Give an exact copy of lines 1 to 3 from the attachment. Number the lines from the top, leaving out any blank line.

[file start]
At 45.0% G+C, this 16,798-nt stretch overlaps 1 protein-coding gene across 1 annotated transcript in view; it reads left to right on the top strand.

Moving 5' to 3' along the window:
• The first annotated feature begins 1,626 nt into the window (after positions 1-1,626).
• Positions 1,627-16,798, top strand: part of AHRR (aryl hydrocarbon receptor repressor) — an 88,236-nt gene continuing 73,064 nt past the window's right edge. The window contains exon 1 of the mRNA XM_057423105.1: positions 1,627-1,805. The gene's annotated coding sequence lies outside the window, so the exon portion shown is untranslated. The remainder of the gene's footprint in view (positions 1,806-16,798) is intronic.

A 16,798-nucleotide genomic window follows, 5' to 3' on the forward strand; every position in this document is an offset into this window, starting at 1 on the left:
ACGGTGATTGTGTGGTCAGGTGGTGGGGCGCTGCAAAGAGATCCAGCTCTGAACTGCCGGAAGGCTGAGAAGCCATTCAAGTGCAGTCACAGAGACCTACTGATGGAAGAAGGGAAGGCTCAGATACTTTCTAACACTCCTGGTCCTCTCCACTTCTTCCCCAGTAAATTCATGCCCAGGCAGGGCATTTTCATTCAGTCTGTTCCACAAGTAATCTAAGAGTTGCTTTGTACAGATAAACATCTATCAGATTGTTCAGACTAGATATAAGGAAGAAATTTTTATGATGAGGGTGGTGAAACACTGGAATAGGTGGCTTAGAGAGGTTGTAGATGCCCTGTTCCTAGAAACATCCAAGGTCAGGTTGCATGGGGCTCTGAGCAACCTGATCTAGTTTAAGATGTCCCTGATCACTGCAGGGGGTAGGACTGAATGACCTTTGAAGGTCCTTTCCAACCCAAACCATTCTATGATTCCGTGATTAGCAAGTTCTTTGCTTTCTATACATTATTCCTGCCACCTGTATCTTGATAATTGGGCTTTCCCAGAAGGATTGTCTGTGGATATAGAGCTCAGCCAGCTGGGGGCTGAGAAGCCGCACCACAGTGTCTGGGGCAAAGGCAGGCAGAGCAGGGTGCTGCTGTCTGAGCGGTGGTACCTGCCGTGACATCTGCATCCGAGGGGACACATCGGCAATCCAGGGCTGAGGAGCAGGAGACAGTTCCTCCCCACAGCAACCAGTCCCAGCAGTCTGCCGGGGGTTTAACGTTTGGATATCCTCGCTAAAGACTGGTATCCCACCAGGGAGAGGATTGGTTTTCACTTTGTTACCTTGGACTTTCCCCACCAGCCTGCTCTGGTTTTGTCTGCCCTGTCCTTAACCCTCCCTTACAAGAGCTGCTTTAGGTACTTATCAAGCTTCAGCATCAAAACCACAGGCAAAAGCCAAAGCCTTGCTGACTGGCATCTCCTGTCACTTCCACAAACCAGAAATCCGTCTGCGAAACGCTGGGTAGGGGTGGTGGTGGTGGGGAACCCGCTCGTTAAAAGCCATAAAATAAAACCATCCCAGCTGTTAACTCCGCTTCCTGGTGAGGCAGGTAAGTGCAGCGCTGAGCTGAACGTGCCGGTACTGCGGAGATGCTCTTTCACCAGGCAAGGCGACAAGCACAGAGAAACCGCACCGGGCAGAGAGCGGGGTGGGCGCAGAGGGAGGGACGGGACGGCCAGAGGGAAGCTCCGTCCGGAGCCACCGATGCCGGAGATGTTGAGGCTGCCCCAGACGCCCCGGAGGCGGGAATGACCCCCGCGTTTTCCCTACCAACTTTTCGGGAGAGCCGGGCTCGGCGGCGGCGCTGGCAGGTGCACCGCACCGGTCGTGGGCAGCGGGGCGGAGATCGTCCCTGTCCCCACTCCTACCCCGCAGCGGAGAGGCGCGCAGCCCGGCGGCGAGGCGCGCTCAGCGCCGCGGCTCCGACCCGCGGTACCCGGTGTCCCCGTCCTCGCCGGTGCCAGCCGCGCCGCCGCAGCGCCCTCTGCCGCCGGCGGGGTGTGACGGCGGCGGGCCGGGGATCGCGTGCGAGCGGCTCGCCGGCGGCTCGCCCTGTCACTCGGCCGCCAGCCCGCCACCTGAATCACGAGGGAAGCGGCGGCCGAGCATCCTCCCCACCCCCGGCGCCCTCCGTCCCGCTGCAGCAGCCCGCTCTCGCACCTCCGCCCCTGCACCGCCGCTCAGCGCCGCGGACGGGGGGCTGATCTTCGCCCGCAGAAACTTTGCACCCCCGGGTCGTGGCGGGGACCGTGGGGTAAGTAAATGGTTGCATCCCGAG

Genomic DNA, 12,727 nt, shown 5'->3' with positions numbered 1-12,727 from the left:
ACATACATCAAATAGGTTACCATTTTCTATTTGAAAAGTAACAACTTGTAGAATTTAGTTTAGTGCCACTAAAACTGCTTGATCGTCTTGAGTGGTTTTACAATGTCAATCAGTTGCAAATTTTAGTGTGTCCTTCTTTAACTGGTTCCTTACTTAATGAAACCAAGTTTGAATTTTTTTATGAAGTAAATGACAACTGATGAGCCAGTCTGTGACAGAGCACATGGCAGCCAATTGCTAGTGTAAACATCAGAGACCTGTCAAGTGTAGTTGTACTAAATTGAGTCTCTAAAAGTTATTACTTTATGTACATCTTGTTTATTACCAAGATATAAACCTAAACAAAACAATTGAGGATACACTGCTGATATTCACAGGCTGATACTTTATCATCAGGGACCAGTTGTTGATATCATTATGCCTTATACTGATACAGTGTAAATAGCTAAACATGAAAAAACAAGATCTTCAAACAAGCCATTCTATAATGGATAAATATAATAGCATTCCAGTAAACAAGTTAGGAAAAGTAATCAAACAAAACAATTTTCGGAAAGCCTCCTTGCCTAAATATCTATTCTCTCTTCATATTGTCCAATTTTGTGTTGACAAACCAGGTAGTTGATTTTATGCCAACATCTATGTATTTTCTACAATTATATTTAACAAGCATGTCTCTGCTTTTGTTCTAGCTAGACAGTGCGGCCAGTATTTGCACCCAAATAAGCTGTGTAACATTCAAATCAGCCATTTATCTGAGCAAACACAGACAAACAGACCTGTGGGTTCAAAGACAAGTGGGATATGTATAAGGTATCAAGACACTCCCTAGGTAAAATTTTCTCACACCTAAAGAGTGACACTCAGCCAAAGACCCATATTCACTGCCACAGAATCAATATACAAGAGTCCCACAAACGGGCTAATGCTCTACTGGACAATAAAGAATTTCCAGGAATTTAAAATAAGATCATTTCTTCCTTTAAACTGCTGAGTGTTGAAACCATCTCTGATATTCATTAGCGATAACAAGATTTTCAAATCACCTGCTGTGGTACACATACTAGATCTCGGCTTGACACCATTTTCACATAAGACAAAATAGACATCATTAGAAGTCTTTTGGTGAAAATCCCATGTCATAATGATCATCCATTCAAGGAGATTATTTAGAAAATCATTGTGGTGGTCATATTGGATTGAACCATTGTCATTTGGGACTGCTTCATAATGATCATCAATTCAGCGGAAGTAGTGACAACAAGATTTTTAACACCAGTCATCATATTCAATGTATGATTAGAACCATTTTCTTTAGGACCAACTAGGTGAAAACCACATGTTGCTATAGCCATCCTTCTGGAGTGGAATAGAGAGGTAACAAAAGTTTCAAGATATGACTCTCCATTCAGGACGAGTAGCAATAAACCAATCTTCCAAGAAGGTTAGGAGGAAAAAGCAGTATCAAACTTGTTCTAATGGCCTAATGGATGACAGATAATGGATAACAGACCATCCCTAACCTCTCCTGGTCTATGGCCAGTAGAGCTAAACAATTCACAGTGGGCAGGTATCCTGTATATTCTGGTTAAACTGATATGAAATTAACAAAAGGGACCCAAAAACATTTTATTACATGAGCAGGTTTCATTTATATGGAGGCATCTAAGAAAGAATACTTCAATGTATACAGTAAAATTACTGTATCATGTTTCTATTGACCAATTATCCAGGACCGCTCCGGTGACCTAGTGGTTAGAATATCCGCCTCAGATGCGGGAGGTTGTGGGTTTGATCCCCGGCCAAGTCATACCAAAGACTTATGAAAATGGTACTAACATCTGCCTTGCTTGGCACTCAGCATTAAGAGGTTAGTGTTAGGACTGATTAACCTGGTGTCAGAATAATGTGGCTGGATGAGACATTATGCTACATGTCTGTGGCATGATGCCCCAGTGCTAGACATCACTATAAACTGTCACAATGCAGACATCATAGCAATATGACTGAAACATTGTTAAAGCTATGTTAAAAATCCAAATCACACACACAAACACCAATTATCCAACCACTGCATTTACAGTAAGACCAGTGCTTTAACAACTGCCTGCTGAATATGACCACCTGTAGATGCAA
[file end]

At 45.0% G+C, this 16,798-nt stretch overlaps 1 protein-coding gene across 1 annotated transcript in view; it reads left to right on the top strand.

Moving 5' to 3' along the window:
• The first annotated feature begins 1,626 nt into the window (after positions 1-1,626).